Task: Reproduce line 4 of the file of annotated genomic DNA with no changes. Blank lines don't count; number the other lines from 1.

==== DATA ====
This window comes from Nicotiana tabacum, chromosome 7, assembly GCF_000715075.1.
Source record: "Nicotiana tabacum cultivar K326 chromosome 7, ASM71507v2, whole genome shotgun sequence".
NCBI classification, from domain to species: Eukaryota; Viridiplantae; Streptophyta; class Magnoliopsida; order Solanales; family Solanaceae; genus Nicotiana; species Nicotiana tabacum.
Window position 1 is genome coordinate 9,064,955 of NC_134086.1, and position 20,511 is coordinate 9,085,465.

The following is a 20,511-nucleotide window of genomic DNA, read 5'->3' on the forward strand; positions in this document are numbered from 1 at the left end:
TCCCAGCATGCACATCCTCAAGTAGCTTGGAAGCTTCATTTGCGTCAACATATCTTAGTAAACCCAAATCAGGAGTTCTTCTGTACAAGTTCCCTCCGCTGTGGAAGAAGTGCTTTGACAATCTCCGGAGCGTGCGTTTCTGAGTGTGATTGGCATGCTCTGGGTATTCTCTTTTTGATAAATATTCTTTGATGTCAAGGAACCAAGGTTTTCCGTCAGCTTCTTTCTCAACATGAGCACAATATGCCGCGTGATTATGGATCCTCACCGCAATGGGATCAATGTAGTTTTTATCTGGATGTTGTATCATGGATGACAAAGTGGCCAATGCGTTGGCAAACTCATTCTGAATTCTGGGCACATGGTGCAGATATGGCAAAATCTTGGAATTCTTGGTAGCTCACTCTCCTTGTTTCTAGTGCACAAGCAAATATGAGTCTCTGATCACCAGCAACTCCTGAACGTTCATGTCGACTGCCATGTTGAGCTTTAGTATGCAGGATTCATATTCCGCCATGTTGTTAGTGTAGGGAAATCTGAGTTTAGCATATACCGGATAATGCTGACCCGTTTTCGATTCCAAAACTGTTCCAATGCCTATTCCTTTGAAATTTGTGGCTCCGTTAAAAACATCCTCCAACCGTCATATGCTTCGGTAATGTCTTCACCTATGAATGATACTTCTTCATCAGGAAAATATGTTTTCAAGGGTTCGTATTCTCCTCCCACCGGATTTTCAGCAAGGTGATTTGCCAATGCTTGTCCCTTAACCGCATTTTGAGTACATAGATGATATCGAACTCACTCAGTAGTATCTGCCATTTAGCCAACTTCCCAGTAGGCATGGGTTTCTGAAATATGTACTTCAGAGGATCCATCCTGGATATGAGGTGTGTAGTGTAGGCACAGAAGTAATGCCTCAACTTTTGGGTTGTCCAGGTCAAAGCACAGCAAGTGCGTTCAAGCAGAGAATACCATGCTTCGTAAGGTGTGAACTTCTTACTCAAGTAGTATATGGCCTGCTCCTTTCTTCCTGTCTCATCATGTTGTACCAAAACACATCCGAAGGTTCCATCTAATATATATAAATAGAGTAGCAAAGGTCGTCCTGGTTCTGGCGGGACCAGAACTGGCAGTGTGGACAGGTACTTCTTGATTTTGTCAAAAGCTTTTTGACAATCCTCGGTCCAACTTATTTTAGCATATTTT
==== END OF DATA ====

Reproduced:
Window position 1 is genome coordinate 9,064,955 of NC_134086.1, and position 20,511 is coordinate 9,085,465.